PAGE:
The New Statesman’s position on climate change

Every qualified scientific body in the world, from the American Association for the Advancement of Science to the Royal Society, agrees unequivocally that global warming is both a reality, and caused by man-made greenhouse gas emissions. But this doesn’t make them right, of course. Science, in the best Popperian definition, is only tentatively correct, until someone comes along who can disprove the prevailing theory. This leads to a frequent source of confusion, one which is repeated in the Whitehouse article – that because we don’t know everything, therefore we know nothing, and therefore we should do nothing. Using that logic we would close down every hospital in the land. Yes, every scientific fact is falsifiable – but that doesn’t make it wrong. On the contrary, the fact that it can be challenged (and hasn’t been successfully) is what makes it right.

Bearing all this in mind, what should a magazine like the New Statesman do in its coverage of the climate change issue? Newspapers and magazines have a difficult job of trying, often with limited time and information, to sort out truth from fiction on a daily basis, and communicating this to the public – quite an awesome responsibility when you think about it. Sometimes even a viewpoint which is highly likely to be wrong gets published anyway, because it sparks a lively debate and is therefore interesting. A publication that kept to a monotonous party line on all of the day’s most controversial issues would be very boring indeed.

However, readers of my column will know that I give contrarians, or sceptics, or deniers (call them what you will) short shrift, and as a close follower of the scientific debate on this subject I can state without doubt that there is no dispute whatsoever within the expert community as to the reality or causes of manmade global warming. But even then, just because all the experts agree doesn’t make them right – it just makes them extremely unlikely to be wrong. That in turn means that if someone begs to disagree, they need to have some very strong grounds for doing so – not misreading a basic graph or advancing silly conspiracy theories about IPCC scientists receiving paycheques from the New World Order, as some of Whitehouse’s respondents do.

So, a mistaken article reached a flawed conclusion. Intentionally or not, readers were misled, and the good name of the New Statesman has been used all over the internet by climate contrarians seeking to support their entrenched positions. This is regrettable. Good journalism should never exclude legitimate voices from a debate of public interest, but it also needs to distinguish between carefully-checked fact and distorted misrepresentations in complex and divisive areas like this. The magazine’s editorial policy is unchanged: we want to see aggressive action to reduce carbon emissions, and support global calls for planetary temperatures to be stabilised at under two degrees above pre-industrial levels.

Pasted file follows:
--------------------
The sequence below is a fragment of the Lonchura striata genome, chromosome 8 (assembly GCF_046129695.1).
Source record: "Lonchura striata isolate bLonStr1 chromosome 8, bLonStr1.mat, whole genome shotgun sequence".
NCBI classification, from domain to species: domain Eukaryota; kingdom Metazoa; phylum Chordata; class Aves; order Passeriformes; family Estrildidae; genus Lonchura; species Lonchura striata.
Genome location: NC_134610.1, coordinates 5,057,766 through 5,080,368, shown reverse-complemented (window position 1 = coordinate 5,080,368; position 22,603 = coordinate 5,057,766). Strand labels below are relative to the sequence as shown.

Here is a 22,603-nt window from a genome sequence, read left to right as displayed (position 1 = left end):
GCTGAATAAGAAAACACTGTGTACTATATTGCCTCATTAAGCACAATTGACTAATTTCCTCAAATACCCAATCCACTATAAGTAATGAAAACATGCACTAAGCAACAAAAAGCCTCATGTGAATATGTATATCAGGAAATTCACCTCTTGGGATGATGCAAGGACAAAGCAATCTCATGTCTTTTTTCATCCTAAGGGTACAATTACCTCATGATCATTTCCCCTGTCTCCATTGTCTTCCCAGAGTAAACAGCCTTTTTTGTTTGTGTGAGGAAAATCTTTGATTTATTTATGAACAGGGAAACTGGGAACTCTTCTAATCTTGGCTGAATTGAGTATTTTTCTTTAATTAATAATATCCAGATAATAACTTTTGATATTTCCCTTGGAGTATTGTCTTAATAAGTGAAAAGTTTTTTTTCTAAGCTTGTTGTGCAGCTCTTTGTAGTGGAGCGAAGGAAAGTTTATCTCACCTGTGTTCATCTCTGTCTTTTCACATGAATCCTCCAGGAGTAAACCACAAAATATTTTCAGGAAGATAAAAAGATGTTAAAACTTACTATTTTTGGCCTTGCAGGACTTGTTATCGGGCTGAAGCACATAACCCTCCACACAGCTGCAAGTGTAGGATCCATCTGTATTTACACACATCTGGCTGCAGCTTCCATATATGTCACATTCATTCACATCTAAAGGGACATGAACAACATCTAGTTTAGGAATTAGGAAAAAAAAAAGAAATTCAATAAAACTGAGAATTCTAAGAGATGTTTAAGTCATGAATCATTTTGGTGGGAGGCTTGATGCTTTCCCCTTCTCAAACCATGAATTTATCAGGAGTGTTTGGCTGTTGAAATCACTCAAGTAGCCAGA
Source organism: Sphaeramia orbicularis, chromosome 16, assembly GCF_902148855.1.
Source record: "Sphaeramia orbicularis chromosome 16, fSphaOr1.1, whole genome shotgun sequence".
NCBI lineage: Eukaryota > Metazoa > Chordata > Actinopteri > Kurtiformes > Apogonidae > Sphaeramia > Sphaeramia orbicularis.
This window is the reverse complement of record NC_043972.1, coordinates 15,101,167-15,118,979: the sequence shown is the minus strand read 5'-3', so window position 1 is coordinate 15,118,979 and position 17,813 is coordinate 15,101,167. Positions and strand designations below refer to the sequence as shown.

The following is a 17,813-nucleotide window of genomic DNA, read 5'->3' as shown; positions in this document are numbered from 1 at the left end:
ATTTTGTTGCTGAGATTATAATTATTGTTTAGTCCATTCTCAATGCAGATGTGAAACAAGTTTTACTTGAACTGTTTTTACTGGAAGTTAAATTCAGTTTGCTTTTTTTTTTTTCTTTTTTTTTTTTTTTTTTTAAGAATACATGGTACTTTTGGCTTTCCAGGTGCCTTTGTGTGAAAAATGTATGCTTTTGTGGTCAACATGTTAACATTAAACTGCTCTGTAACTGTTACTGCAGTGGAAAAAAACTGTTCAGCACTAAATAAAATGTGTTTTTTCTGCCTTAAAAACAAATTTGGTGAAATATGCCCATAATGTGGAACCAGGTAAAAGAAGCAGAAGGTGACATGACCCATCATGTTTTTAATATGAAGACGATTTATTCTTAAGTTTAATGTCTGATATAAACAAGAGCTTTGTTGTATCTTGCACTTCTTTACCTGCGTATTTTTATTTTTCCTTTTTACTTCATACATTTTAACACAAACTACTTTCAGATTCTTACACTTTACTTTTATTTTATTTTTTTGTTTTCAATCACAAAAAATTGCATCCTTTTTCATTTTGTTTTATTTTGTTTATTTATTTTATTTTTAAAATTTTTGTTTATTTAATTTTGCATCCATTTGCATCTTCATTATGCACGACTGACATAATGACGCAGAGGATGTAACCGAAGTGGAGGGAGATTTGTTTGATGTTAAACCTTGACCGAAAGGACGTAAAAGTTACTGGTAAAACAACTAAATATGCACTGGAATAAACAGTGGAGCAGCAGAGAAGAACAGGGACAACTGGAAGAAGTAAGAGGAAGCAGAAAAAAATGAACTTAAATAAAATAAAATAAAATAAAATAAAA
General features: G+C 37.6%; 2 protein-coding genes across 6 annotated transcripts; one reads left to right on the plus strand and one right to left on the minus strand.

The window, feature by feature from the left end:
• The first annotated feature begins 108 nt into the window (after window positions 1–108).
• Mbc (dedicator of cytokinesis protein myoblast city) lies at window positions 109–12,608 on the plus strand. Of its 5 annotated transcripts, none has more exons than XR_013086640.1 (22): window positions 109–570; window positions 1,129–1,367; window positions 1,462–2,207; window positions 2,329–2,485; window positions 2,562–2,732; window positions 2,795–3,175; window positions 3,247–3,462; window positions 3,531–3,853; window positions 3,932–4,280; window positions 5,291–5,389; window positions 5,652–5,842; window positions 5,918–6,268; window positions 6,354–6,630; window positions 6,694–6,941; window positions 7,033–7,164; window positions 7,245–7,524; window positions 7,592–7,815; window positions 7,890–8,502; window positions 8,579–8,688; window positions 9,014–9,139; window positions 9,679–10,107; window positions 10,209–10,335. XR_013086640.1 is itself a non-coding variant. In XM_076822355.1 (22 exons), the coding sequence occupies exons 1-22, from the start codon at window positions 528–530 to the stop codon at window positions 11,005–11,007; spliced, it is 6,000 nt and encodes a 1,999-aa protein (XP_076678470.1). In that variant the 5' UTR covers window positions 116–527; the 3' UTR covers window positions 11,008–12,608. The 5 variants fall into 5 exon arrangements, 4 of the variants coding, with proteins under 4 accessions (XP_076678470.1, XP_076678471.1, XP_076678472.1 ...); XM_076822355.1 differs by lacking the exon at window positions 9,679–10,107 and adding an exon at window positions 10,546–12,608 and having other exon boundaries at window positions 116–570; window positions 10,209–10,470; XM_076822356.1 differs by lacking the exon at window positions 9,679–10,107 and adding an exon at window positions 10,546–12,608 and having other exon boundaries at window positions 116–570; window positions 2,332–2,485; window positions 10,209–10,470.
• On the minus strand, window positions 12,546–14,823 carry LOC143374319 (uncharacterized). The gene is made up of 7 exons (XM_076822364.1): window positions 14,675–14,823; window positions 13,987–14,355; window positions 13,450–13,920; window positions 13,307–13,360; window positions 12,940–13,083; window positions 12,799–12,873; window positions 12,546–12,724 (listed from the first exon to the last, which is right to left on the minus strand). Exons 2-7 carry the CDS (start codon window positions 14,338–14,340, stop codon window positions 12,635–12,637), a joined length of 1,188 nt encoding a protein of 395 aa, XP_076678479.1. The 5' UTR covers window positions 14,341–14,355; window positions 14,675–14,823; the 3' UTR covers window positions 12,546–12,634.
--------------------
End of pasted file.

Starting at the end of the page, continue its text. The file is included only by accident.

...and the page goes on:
Yes, scientific uncertainties remain in every area of the debate. But consider how high the stakes are here. If the 99% of experts who support the mainstream position are right, then we have to take urgent action to reduce emissions or face some pretty catastrophic consequences. If the 99% are wrong, and the 1% right, we will be making some unnecessary efforts to shift away from fossil fuels, which in any case have lots of other drawbacks and will soon run out. I’d hate to offend anyone here, but that’s what I’d call a no-brainer.

Mark Lynas has is an environmental activist and a climate change specialist. His books on the subject include High Tide: News from a warming world and Six Degree: Our future on a hotter planet.
The Armenian genocide memorial in Armenia. Photo: Flickr/z@doune
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The Armenian genocide: the journey from victim to survivor

The global activity around the Armenian genocide centenary is unprecedented – reality TV stars, western lawyers, Turkish intellectuals, metalheads and the Pope have all spoken out. But has this brought international recognition any closer?

When I mention that I’m Armenian to new people I meet, I usually receive one of two reactions. One involves Kim Kardashian. The other is a vague awareness of something horrible that happened during the First World War. It’s particularly noticeable this year, as the world (including cousin Kim) has lingered a little longer than usual on the events of the Armenian genocide as it reaches its centenary.

Today is 24 April, a date that has resonated for me ever since I was born. Well, the Armenian pronunciation of it has, anyway (“Uhbril Ksan Chors”). Today marks 100 years since the Ottoman Turks rounded up hundreds of Armenian community leaders and intellectuals in Constantinople, and executed them.

This was the first phase of a genocide that lasted throughout the First World War. The ensuing century has perpetuated the pain with silence and denial.